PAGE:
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September 19, 2016 7:29 am

15 Years Since Durban — the Conference That Ushered in an Era of Israel-Demonization

avatar by Gerald Steinberg

The Durban II conference in 2009. Photo: NGO Monitor.

The Durban II conference in 2009. Photo: NGO Monitor.

For both supporters and detractors of the state of Israel, no single conference of the past 15 years has had a more enduring impact on the evolution of the Arab-Israeli conflict than the World Conference Against Racism, Racial Discrimination, Xenophobia and Related Intolerance, held in Durban, South Africa.

The event, which took place in September 2001, was hijacked by many of the over 1,500 non-governmental organizations (NGOs) in attendance, as well as by governments that reject Israel’s right to exist. Multiple instances of antisemitic imagery and language were reported at the UN-sponsored NGO Forum, and Jewish attendees were intimidated and excluded. Even the initial governmental draft, prepared at a UN preparatory conference in Iran, sought to demonize Israel, reinstating the antisemitic slander that Zionism equals racism. In the mainstream Jewish community, the overwhelming majority of which professes the right of the Jewish people to self-determination in their ancestral homeland, there were no delusions as to whom was being targeted as a whole when the term Zionist was used in such a derogatory context.

The virulent antisemitism and anti-Israel atmosphere led the United States and Israel to withdraw their delegations, noting the absurdity that a conference intended to combat xenophobia and intolerance instead singled out one particular ethnic group of one particular nation state for demonization.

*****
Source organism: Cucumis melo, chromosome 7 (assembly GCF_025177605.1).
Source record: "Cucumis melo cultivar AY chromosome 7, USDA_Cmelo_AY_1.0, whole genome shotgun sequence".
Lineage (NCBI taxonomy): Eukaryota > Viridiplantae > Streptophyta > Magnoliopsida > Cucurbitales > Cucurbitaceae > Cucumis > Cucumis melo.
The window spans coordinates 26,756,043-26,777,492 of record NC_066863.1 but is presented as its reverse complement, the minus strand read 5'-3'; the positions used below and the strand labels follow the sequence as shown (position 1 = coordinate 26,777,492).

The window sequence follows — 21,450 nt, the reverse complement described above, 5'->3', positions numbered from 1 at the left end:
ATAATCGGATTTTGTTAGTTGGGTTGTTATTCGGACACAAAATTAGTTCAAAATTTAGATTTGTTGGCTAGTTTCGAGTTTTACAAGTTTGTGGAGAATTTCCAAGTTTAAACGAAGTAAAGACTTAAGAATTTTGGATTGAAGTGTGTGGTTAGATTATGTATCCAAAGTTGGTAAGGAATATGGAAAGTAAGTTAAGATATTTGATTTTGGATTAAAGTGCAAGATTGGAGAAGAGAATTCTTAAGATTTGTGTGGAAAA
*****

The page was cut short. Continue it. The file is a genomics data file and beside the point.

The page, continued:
While some of the anti-Israel rhetoric was ultimately removed from the final governmental Declaration and Programme of Action, the NGO Forum overwhelmingly adopted its own Final Declaration that depicted Israel as committing “crimes against humanity,” “ethnic cleansing,” “apartheid” and “genocide” against the Palestinians. The NGOs at Durban also called for “a policy of complete and total isolation of Israel as an apartheid state…the imposition of mandatory and comprehensive sanctions and embargoes, the full cessation of all links (diplomatic, economic, social, aid, military cooperation and training) between all states and Israel.”

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Since 2001, this declaration has served as a blueprint for the well-financed NGO network, aiming to demonize and isolate Israel internationally. The grossly unfounded accusations have exhaustively been repeated by anti-Israel groups, which lobby to influence the foreign policies of Israel’s allies, especially in Europe, and pursue investigations by UN bodies, the International Criminal Court and national justice systems of supposed Israeli “war crimes.”

Likewise, Durban marked a turning point with the emergence of BDS (boycott, divestment and sanctions) campaigns, which are rooted in the strategy set out in the NGO Forum’s Final Declaration. The situation has progressively worsened as Israel is obsessively targeted for boycott, prosecution and condemnation in the UN, European capitals, trade unions, media outlets and on many college campuses.